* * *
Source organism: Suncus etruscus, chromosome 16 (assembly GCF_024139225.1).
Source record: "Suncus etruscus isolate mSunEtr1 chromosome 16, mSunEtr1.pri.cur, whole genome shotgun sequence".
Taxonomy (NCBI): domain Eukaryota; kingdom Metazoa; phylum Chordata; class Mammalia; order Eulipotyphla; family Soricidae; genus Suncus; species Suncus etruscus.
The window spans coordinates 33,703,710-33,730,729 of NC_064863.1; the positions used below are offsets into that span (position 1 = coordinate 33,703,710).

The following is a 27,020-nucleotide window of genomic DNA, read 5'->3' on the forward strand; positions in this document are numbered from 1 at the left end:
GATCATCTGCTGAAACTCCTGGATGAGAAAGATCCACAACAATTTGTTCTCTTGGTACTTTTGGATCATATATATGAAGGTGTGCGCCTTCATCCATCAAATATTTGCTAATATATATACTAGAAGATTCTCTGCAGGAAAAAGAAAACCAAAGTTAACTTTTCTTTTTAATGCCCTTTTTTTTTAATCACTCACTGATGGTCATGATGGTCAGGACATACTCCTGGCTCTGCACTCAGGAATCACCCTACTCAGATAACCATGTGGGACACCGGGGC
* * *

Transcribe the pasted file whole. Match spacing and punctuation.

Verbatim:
Source organism: Suncus etruscus, chromosome 16 (assembly GCF_024139225.1).
Source record: "Suncus etruscus isolate mSunEtr1 chromosome 16, mSunEtr1.pri.cur, whole genome shotgun sequence".
Taxonomy (NCBI): domain Eukaryota; kingdom Metazoa; phylum Chordata; class Mammalia; order Eulipotyphla; family Soricidae; genus Suncus; species Suncus etruscus.
The window spans coordinates 33,703,710-33,730,729 of NC_064863.1; the positions used below are offsets into that span (position 1 = coordinate 33,703,710).

The following is a 27,020-nucleotide window of genomic DNA, read 5'->3' on the forward strand; positions in this document are numbered from 1 at the left end:
GATCATCTGCTGAAACTCCTGGATGAGAAAGATCCACAACAATTTGTTCTCTTGGTACTTTTGGATCATATATATGAAGGTGTGCGCCTTCATCCATCAAATATTTGCTAATATATATACTAGAAGATTCTCTGCAGGAAAAAGAAAACCAAAGTTAACTTTTCTTTTTAATGCCCTTTTTTTTTAATCACTCACTGATGGTCATGATGGTCAGGACATACTCCTGGCTCTGCACTCAGGAATCACCCTACTCAGATAACCATGTGGGACACCGGGGC